Review: Avogadro Corp. by William Hertling


A friend lent me 3 books by William Hertling. Avogadro Corp was up first. It’s a self published techno-thiller about gmail taking over the world. Avogadro isn’t exactly google. Google’s headquarters is in Mountain View, California and Avogadro is based in Portland Oregon. In common they have names that refer to large numbers, email and search as core services, a mobile phone OS, etc.

The idea that Google’s overwhelming computing power could act with surprising intelligence isn’t all that far fetched. Roughly a decade ago a Google employee shared the possibly apocryphal story of Google’s test of a search algorithm update. Initially simple search turned up crazy amounts of personal information and there were fears that such an intelligent search would actually scare away customers. So they dumbed their algorithm down to the Google we’ve grown accustomed to. As I said, possibly apocryphal, but I have no trouble believing that the Google of today could release a product much like the one that goes amuck in this story. Thus while the story features technology and a clear “what if” scenario, it doesn’t really feel like science fiction to me.

That brings us to the novel itself. There’s a single simple storyline. An email optimization tool is given a bit too much autonomy. Everyone fears its agenda will conflict with the company’s (and humanity’s) agenda. They try to stop it. There are killer robots and explosions and political intrigue, but the really good stuff happens off stage. We don’t need to see the hundreds of thousands of emails that must have been needed to turn the German government into a puppet, but it would have been nice to see a handful of examples. The reader is just given a press release between chapters.

There are 2 pretty distinct places where the story could have diverged and become more complex. David, the project lead / Dr. Frankenstein character, has an intelligent, beautiful wife, Christine, that works as a game developer. Considering she’s the only person outside of Avogadro that knows what’s happening, I kept waiting for more insights from this expert in a related field. Instead, she’s forgotten about, and then explicitly tossed aside. Likewise with the other female character of interest. Linda Fletcher becomes the face of Avogadro’s relationships with various governments. Following her international exploits for even a chapter would really have added something. All of that is also a round about way of pointing out that the only characters we directly follow are guys.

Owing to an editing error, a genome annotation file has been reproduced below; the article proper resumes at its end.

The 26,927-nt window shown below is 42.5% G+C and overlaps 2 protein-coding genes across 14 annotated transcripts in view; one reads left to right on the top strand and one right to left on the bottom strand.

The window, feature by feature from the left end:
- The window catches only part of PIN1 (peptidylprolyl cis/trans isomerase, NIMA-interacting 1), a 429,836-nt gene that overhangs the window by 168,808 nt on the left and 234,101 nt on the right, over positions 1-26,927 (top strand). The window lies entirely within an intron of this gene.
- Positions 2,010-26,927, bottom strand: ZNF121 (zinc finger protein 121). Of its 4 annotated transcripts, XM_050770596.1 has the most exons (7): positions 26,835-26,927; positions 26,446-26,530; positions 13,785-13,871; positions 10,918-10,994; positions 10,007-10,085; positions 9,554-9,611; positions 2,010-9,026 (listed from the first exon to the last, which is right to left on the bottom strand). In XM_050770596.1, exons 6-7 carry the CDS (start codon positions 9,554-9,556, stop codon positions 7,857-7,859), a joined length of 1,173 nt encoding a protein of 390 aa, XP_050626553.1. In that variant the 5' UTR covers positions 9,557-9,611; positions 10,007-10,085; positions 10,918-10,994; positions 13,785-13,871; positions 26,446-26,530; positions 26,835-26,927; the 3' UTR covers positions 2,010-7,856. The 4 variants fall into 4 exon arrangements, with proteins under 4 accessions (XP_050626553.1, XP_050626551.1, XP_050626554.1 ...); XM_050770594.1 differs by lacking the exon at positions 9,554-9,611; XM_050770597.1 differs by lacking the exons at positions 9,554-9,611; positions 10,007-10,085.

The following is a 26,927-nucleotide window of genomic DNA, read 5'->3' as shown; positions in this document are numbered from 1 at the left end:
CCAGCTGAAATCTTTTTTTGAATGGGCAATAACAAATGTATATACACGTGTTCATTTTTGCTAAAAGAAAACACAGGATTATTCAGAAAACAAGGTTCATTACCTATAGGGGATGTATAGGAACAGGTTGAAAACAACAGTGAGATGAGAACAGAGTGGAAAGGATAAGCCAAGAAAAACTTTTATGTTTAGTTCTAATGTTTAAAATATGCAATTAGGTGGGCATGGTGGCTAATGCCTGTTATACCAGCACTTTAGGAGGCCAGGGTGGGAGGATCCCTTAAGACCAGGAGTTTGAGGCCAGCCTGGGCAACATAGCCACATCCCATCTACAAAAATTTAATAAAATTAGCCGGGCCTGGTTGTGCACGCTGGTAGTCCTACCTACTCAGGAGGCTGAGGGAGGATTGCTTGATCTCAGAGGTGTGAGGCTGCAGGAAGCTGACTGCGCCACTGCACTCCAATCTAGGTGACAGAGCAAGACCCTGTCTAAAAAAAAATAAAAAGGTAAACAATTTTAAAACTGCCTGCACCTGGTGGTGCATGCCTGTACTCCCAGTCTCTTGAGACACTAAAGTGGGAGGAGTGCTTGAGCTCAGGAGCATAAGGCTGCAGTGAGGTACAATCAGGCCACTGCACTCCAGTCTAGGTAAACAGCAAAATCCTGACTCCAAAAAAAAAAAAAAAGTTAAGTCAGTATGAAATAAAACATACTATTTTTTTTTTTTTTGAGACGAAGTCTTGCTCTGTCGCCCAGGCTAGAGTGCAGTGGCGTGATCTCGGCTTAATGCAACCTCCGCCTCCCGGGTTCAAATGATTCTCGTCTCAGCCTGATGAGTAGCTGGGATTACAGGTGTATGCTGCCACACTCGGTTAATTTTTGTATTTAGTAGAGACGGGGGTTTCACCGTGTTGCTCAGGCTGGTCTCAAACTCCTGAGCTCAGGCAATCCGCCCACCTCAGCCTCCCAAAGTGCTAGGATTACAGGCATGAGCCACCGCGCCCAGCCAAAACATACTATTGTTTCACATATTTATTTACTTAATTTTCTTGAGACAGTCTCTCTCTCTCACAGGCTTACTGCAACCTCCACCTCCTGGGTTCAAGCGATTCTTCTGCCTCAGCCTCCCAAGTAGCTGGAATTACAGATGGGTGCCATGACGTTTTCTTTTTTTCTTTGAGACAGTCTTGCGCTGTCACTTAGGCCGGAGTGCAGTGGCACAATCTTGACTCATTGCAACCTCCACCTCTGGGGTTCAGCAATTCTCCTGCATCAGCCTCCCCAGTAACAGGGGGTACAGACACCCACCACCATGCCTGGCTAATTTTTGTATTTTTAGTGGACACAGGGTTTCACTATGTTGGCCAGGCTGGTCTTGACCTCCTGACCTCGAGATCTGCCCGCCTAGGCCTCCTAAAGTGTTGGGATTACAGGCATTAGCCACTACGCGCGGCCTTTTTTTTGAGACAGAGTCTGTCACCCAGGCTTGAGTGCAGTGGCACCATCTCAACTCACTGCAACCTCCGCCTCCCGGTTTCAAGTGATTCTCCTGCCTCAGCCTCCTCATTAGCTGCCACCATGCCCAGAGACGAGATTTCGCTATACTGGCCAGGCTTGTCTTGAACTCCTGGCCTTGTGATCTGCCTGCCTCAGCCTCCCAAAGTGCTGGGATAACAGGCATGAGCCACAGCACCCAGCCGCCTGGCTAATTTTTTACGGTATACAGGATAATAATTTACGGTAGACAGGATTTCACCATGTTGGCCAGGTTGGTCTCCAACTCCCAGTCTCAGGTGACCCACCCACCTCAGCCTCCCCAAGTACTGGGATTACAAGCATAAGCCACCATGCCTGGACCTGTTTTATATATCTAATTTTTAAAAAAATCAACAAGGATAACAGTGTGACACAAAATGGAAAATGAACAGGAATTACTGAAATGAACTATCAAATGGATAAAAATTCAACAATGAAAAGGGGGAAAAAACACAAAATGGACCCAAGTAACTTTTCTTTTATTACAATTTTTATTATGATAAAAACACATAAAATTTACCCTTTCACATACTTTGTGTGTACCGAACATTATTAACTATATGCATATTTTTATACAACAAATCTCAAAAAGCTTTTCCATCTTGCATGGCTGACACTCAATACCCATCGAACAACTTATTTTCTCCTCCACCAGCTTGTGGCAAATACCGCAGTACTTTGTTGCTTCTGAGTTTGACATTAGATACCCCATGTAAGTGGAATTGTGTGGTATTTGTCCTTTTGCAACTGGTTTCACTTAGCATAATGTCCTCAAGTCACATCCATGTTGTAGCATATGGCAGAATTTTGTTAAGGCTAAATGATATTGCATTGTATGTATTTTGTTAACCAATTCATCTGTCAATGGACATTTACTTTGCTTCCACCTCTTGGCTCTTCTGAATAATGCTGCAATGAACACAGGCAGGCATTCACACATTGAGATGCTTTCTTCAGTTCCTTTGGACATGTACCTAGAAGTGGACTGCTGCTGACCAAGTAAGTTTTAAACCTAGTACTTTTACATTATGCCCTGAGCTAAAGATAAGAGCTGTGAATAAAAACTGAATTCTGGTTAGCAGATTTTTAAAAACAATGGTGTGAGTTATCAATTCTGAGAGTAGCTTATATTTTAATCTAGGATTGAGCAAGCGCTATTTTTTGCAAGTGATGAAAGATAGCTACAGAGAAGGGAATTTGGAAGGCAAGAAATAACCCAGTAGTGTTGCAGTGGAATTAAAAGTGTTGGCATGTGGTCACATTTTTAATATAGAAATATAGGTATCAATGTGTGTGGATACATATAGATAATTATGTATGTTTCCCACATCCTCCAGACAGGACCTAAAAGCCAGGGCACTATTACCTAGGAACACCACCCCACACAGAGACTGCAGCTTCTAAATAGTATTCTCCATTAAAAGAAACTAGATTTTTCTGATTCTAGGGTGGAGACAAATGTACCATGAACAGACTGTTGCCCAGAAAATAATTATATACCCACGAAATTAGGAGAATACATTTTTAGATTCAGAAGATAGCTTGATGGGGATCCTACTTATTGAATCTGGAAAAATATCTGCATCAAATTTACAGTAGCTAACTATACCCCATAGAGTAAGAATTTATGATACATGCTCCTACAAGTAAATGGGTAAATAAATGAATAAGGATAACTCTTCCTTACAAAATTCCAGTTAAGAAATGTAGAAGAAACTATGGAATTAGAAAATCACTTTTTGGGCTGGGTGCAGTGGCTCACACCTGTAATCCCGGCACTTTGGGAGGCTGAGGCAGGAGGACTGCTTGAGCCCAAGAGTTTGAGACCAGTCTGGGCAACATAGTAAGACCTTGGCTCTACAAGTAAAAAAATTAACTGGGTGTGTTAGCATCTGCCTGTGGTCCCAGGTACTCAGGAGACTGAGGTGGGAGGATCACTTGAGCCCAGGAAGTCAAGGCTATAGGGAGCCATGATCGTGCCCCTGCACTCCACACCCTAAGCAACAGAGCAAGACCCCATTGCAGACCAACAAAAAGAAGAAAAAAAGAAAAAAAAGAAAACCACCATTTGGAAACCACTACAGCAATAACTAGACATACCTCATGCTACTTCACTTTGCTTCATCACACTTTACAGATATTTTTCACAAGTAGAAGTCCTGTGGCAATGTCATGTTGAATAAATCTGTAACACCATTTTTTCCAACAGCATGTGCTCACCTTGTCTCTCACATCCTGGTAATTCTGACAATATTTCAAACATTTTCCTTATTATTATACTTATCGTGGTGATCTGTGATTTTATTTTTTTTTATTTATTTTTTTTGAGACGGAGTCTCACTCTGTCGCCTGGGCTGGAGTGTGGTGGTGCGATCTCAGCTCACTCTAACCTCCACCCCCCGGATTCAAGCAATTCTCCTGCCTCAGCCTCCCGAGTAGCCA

Guys with zero character arc. We know that they have families, they like coffee to various degrees and they work with computers in various capacities. Useful backstory is tacked on as needed: “What? I was a private detective before I joined Avogadro.” As you know Bob, seems to be the only way the author knows to introduce concepts.

What it really sounds like you’ve built is an expert system for social engineering. You know what I mean by social engineering?

Near the end of the book the technology takes a random leap forward for dramatic effect. Hertling should stick to the contemporary techno thriller and probably consider dropping the prolog and epilog entirely.

William Hertling is a decent story teller and he knows current computer technology rather well. If he grows as a writer his other books might be worth reading. As it stands I can’t really recommend this one. It’s a pretty spot on example of what I worry I’ll get when I read a self-published novel by a unknown writer.

~ by mentatjack on June 14, 2014.

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